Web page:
By Benjamin Goad - 05/08/13 08:13 PM EDT
The Pentagon moved Wednesday to quash reports that the Defense Department was pursuing new regulations limiting religious freedom among service members.
“Service members may exercise their rights under the First Amendment regarding the free exercise of religion unless doing so adversely affects good order, discipline, or some other aspect of the military mission,” Lt. Cmdr. Nathan Christensen told The Hill Wednesday. “Even then, the Department seeks a reasonable religious accommodation for the service member.”
The headlines caught the attention of a trio of GOP senators who pressed Defense Secretary Chuck HagelChuck HagelThere's still time for another third-party option Hagel says NATO deployment could spark a new Cold War with Russia Overnight Defense: House panel unveils 5B defense spending bill MORE on the rumored regulations against proselytizing. Sens. Mike LeeMike LeeThe Trail 2016: Meet and greet and grief Trump to meet with Senate GOP next week First trans Senate candidate: My gender won’t be an issue MORE (Utah), Lindsey GrahamLindsey GrahamOvernight Defense: US blames ISIS for Turkey attack | Afghan visas in spending bill | Army rolls up its sleeves Senate panel passes bill that would create 4K visas for Afghans Trump: Rivals who don't back me shouldn't be allowed to run for office MORE (S.C.) and Ted CruzTed CruzThe Trail 2016: Meet and greet and grief Trump to meet with Senate GOP next week Trump camp eyeing Mike Pence for VP: report MORE (Texas) fired off a letter asking Hagel to confirm the rights of members of the armed services to “practice and share their faith.”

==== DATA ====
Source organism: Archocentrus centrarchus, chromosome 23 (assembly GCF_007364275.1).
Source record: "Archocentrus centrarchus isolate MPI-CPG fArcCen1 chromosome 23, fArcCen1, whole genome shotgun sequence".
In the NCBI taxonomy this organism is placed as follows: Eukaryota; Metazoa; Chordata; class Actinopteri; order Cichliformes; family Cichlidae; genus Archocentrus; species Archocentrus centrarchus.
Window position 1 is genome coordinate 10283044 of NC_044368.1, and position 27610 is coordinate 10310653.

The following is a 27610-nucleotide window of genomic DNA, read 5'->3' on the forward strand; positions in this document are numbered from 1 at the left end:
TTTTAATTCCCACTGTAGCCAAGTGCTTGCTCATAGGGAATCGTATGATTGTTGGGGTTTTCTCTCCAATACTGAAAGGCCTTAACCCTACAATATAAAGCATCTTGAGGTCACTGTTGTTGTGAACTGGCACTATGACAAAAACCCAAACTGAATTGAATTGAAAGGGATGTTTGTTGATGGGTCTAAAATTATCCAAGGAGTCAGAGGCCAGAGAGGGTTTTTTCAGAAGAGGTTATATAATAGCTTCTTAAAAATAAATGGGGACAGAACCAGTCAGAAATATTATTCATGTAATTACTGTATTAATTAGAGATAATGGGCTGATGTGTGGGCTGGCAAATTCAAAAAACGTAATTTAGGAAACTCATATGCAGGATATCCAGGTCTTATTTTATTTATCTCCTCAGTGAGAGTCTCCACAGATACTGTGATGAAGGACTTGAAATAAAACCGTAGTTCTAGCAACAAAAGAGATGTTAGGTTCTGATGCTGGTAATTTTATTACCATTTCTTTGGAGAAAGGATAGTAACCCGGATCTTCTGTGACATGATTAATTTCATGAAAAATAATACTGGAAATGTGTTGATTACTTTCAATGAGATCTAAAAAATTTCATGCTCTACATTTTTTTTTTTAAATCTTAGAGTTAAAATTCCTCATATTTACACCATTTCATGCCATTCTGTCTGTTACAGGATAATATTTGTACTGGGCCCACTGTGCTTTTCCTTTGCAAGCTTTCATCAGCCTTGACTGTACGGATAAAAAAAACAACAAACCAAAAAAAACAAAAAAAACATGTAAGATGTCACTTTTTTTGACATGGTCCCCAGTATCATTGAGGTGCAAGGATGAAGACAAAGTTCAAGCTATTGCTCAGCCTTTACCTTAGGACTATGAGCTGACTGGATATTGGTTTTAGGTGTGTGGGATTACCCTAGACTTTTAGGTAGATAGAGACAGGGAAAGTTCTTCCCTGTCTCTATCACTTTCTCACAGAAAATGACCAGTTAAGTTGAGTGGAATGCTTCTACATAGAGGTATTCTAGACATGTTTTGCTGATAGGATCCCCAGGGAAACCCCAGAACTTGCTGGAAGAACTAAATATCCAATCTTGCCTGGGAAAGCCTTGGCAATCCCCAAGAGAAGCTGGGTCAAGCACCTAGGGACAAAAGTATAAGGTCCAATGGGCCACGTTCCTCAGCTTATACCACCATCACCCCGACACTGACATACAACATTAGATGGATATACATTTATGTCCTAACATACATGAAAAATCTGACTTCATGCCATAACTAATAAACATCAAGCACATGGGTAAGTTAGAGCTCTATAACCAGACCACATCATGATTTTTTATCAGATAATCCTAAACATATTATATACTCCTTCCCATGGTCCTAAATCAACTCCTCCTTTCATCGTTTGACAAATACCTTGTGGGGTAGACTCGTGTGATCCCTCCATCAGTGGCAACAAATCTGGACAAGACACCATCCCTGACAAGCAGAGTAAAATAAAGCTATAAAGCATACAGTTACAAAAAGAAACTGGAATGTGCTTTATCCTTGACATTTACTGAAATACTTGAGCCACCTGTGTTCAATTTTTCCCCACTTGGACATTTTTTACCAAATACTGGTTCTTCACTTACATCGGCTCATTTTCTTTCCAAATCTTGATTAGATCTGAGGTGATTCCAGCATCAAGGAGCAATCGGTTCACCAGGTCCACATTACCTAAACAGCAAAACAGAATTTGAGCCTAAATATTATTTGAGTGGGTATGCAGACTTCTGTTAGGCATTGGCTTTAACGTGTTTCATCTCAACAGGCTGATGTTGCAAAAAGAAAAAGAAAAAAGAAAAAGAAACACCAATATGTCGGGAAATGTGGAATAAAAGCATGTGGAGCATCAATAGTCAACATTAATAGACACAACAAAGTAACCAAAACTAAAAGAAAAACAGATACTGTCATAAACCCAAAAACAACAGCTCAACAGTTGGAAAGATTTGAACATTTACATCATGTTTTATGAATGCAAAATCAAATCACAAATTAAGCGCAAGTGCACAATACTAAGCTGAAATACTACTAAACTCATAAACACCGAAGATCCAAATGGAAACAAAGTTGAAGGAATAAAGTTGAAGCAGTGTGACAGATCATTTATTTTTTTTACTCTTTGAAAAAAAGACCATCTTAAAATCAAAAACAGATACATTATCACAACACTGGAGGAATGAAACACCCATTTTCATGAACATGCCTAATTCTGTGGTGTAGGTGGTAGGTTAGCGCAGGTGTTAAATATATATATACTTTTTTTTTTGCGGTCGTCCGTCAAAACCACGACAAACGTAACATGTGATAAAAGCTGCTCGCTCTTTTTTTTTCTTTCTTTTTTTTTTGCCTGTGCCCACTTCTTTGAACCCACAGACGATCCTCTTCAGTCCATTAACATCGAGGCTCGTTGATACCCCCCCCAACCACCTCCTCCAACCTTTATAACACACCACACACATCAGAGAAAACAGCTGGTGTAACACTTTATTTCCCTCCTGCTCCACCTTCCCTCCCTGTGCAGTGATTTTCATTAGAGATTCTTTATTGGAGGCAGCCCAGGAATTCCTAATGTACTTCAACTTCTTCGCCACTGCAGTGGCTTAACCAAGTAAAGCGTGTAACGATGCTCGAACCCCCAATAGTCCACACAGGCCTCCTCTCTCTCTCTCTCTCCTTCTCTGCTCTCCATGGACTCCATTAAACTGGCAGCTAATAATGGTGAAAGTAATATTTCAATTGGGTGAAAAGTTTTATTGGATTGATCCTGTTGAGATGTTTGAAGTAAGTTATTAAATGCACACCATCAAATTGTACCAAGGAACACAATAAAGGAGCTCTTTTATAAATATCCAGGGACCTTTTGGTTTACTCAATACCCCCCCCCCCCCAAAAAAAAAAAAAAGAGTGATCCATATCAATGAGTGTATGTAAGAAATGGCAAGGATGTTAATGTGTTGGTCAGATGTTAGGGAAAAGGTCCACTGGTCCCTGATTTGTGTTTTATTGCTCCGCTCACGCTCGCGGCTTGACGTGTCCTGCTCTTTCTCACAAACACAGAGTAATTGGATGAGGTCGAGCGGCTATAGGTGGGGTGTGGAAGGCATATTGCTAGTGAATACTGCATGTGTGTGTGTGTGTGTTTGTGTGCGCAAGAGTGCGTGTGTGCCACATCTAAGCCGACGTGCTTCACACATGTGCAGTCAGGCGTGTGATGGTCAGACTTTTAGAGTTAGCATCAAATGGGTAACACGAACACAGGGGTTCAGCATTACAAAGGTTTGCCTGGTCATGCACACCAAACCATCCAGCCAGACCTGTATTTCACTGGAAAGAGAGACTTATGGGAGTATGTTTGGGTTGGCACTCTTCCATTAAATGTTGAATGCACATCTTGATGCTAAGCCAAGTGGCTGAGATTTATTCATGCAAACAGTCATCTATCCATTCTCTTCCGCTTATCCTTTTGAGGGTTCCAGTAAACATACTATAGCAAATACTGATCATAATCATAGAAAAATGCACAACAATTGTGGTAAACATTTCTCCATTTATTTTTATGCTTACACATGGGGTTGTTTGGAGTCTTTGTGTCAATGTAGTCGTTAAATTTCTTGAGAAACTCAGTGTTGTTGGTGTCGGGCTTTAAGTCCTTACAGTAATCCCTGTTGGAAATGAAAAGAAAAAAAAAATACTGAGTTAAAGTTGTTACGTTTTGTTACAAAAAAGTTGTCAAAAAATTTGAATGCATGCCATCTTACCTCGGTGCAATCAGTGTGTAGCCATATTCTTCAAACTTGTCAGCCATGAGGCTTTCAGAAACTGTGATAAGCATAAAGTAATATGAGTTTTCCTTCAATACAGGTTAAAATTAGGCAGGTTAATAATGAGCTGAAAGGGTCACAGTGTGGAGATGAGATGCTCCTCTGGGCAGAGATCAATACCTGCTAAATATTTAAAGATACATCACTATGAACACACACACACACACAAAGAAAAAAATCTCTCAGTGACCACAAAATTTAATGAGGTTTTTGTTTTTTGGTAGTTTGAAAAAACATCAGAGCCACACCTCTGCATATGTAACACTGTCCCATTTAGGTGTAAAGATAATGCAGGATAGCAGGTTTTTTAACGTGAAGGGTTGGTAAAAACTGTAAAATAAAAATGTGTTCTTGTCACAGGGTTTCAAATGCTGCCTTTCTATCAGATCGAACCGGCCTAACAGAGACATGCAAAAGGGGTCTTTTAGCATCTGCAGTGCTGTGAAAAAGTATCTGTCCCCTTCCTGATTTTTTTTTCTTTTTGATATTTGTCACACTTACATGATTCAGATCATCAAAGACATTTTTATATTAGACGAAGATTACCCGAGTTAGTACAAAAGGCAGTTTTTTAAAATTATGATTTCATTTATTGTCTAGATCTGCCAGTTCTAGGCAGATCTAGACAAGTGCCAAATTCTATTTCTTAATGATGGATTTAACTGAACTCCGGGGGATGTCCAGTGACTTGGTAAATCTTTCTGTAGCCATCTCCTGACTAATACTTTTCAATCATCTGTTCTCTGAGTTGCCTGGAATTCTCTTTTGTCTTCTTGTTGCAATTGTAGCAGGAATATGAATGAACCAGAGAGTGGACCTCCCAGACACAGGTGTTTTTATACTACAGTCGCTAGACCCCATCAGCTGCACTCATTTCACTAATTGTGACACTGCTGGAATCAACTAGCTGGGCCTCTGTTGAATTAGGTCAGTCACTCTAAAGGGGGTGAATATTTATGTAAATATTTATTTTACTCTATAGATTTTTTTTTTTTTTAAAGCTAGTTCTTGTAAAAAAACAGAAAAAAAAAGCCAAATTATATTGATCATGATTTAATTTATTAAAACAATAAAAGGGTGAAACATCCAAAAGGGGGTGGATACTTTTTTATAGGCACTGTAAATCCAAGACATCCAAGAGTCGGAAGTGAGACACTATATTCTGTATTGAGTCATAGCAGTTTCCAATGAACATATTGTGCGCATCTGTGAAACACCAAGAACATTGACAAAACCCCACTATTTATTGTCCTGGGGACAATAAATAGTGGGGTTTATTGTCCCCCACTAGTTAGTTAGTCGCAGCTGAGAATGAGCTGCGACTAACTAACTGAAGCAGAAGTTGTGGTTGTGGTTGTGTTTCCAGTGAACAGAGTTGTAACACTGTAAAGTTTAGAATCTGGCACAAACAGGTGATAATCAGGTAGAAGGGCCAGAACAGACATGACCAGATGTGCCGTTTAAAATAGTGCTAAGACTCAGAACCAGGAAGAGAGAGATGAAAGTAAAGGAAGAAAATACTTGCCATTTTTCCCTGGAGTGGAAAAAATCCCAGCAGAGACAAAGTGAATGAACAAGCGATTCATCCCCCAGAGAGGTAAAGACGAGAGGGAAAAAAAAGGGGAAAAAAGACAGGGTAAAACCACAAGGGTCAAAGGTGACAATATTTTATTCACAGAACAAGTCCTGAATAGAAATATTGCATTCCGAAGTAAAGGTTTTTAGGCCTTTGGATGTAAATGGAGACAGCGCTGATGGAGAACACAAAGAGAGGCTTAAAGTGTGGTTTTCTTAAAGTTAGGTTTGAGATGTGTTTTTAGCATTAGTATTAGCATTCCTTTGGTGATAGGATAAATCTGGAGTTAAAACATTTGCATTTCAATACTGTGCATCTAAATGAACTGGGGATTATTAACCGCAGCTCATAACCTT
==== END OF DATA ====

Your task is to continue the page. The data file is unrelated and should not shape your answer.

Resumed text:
"Policies that prohibit the discussion of religious matters by military members could create a chilling effect on members of the armed services of any faith and have an adverse effect on recruitment and retention efforts and the morale of our troops,” the lawmakers wrote.
But Christensen said the Pentagon had no department-wide policy that directly addresses religious proselytizing.
“Furthermore,” he said, “there is no effort within the department to make religious proselytizing a specific offense within the (Uniform Code of Military Justice).
“In general, service members may share their faith with other service members, but may not forcibly attempt to convert others of any faith or no faith to their own beliefs," Christensen said. “Concerns about these issues are handled on a case by case basis by the leaders of the unit involved."